“The Soft City is a time-machine ride to a vanished New York, one in which the sex trade was wide open—at once brazen and furtive, anonymous and eccentric, mundane and bizarre, outrageous and straitjacketed by repression. The impressive level of detail steeps the reader in all the sights, sounds, and even smells that cannot be experienced in today’s world of distanced online pornography. ” – Lucy Sante | Professor, Bard College
Sex | Sex Clubs | Fetish Culture | Sex Work | Prostitution | Orgy
The Vanishing Indian Upper Class: Life History of Raza Mohammed Khan
Anthem Press 2020
The Vanishing Indian Upper Class is based on a life-narrative [true-life story] and contains various elements of history, politics, religion, literature and poetry. In anonymized form it dramatizes a personal family history focused around a continuing and unresolved family inheritance and property dispute, which provides the story with its dramatic tension. The main subjects in the narrative which speaks beyond the life story itself are: the human spirit; honor; betrayal; violence; love; politics; and those bonds beyond kith and kin known as comradeship and engagement. The work covers two continents involving the Indian upper class and describes how Raza Mohammed Khan and his family legacy is revealed.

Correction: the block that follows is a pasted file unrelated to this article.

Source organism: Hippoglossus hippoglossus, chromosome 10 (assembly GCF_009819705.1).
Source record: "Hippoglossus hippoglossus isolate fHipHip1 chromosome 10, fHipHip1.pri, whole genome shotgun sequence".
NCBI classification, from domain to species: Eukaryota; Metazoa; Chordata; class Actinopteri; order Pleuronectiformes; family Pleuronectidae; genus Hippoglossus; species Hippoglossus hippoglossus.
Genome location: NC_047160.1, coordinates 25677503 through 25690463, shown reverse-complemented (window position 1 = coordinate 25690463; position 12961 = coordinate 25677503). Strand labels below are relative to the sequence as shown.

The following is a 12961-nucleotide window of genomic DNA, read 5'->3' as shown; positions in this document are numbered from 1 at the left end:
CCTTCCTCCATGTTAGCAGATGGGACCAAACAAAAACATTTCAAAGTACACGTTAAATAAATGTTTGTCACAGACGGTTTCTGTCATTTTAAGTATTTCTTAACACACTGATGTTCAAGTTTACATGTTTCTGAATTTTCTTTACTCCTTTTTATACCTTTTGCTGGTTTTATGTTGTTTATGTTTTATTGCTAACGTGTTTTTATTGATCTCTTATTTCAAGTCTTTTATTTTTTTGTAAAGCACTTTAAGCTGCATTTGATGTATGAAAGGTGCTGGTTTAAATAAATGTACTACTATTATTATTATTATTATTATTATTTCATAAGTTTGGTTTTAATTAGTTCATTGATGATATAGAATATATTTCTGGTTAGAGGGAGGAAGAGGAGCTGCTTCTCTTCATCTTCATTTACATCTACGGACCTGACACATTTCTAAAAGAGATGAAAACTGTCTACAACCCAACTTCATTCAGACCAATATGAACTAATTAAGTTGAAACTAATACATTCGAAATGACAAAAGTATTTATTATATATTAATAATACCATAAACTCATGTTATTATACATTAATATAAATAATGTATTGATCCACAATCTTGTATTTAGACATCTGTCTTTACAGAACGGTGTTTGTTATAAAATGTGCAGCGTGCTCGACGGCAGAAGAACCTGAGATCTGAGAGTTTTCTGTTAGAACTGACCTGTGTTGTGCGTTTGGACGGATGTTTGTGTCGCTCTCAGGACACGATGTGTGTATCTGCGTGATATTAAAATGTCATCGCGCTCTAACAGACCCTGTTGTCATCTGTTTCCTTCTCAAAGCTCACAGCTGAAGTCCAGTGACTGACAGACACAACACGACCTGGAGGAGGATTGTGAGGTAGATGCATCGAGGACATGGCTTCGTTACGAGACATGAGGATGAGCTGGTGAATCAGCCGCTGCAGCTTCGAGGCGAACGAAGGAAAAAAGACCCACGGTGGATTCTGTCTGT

“As India shudders and splits apart, this enthralling ethnography traces one royal family’s story as it loses its place in the old social order, disperses to Baghdad, Karachi and London, and struggles to maintain family ties and traditions even as it adapts to the new world.” — Anwar Shaikh | Professor of Economics, New School for Social Research
Poverty | Class | Economics | History | Social Caste | Religion
Polity Press, 2018